The sounds of silence in Camden Yards

Davis hits a three-run bomb when nobody's looking . . .

Davis hits a three-run bomb when nobody’s looking . . .

Some have asked in the past, “Supposed they played a baseball game and nobody came?” They got their sad enough answer in one of baseball’s most beautiful ballparks Wednesday afternoon. Edgy because of the city’s riots this week, and after having postponed twice, the Orioles elected to play the White Sox without an audience, with baseball government’s sad approval and Baltimore’s sad acquiescence.

Of turbulence, tolerance, and that Hamilton boy

Adrian Beltre said he'd welcome Josh Hamilton (left) back to Texas with open arms like these if the Angels didn't want him.

Adrian Beltre said he’d welcome Josh Hamilton (left) back to Texas with open arms like these if the Angels didn’t want him.

Now that it’s a consummated deal, and Josh Hamilton really is going back to the Rangers, on about four-fifths of the Angels’ dollar, it just keeps getting better and better. The more that comes forth, the more it seems as though the Angels, in NBC Hardball Talk‘s Craig Calcaterra’s words, shot themselves in the foot, by the manner with which they handled Hamilton’s self-reported Super Bowl Sunday substance relapse, and the manner in which they came pay as much as they will to be rid of him.

The less than Angelic purge of Josh Hamilton

Hamilton (left, with manager Scioscia), spanked and disowned.

Hamilton (left, with manager Scioscia), spanked and disowned.

When Josh Hamilton joined the Angels, discovering his new home park was a pitcher’s park for the most part, and finding pitchers otherwise began exploiting his willingness to chase out of the strike zone, life became difficult enough on the field. It became impossible, though,  when the Angels’ management decided his reward for copping to an off-season substance relapse, on Super Bowl Sunday, without being compelled to do so by a drug test or an arrest or another factor beyond his own conscience, should be his head on a plate.

They’re not the New York Mess anymore . . . so far . . .

Colon v. Pierzynski: When Wile E. Coyote runs down Droopy on a pickoff play, that's when you know everything's going right for the Mets.

Colon v. Pierzynski: When Wile E. Coyote runs down Droopy on a pickoff play, that’s when you know everything’s going right for the Mets.

They say that when you’re lucky the breaks go your way. Was one of them supposed to be a portly old pitcher who can barely out-run a dump trick with a flat tire chasing down and catching a baserunner—even if it was A.J. Pierzynski—to consummate his own pickoff?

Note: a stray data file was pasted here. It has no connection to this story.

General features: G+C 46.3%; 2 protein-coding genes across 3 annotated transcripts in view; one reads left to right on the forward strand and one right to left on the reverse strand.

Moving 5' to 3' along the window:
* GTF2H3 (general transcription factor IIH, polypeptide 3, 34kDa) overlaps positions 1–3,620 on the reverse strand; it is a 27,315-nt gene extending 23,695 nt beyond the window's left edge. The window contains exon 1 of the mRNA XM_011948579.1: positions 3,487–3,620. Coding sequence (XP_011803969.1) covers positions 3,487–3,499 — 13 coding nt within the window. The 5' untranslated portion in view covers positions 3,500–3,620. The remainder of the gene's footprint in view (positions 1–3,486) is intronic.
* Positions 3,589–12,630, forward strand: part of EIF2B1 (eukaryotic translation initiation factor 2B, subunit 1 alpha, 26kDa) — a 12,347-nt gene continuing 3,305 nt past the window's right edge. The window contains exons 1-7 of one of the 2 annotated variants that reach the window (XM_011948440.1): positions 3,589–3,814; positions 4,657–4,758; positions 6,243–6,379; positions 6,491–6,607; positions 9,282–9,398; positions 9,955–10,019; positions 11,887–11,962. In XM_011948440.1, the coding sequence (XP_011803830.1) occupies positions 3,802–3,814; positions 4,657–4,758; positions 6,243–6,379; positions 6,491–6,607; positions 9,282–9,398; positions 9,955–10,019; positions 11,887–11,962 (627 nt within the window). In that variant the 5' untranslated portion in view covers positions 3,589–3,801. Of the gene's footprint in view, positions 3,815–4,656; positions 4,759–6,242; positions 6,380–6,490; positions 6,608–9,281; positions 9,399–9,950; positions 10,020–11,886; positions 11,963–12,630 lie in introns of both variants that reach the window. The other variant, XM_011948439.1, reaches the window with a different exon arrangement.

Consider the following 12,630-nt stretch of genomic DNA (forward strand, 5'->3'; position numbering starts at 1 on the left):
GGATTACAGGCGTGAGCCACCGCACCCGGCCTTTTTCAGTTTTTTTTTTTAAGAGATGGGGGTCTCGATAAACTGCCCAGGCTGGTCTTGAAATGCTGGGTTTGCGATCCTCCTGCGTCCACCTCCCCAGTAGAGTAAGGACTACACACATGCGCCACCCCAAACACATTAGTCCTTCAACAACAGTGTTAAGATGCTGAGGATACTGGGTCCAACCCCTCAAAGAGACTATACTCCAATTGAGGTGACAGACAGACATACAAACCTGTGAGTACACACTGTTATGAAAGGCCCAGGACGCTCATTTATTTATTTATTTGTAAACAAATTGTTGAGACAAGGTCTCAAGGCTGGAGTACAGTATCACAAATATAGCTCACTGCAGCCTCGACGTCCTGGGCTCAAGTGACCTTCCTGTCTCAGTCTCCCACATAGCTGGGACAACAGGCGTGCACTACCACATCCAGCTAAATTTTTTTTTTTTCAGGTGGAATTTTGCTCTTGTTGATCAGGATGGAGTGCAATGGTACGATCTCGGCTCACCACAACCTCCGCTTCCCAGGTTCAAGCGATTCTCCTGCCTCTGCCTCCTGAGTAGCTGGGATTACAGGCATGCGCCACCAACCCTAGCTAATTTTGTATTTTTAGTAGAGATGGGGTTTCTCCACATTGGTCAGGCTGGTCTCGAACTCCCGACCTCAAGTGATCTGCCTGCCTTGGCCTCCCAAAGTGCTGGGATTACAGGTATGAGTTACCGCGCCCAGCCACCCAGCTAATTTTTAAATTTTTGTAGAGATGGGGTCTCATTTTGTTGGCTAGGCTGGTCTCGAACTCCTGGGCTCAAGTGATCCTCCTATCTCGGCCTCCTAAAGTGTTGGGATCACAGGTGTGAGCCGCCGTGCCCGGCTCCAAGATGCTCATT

And was the team catching this kind of break en route their eleventh straight win supposed to be the Mets? Never mind the supposed-to-bes and focus on the is and ares.

The Royals could lose more than a suspended pitcher—namely, respect

A five-game suspension for Herrera, who didn't know the meaning of the word "knock it off" when he went after Brett Lawrie last Sunday.

A five-game suspension for Herrera, who didn’t know the meaning of the word “knock it off” when he went after Brett Lawrie last Sunday.

Last year’s likeable Royals seem bent early on becoming this year’s unlikeable breed. They’ve lost one key relief pitcher and seen a key starter take a hit in the bank account over last weekend’s foolishness, and from the early comments it seems as though they’ve learned . . . nothing.

Having a wild weekend

Lawrie had no idea his Friday night takeout slide was about to launch a weekend war.

Lawrie had no idea his Friday night takeout slide was about to launch a weekend war.

In the name of God and His servant Stengel, and there were those who thought they were one and the same once upon a time, exactly what the hell was that we saw in Kansas City over the weekend? Who did these Royals and Athletics think they were—the Dodgers and the Giants? The Red Sox and the Yankees? The Romans and the Carthaginians? Hockey players?

Spelunking with the Angels; or, watching the detectives

Ventura (second from left) trying to pick a battle with Trout (second from right) is only the least of the Angels' early-season issues.

Ventura (second from left) trying to pick a battle with Trout (second from right) Sunday afternoon is only the least of the Angels’ early-season issues.

Merely six games have passed in the new season but there are questions as to whether the Los Angeles Angels’ 2015 might be dying before it really begins to take shape. And whether their own owner and front office hasn’t detonated a poison gas bomb that will take months to clear.

Joe West has game—unfortunately

Torii Hunter and Joe West, who aren't likely to be sitting down to dinner together any time soon . . .

Torii Hunter and Joe West, who aren’t likely to be sitting down to dinner together any time soon . . .

God knows (as does His servant Casey Stengel) that I had better things to write about on the day after Opening Days. Things like Nationals’ shortstop Ian Desmond calling second baseman Dan Uggla (yes, Virginia, that Dan Uggla) off a by-the-book popup, dropping the ball, allowing the Mets first and second, leading to Lucas Duda busting up Max Scherzer’s no-hit bid with the two run single that made the difference in the Mets’ win.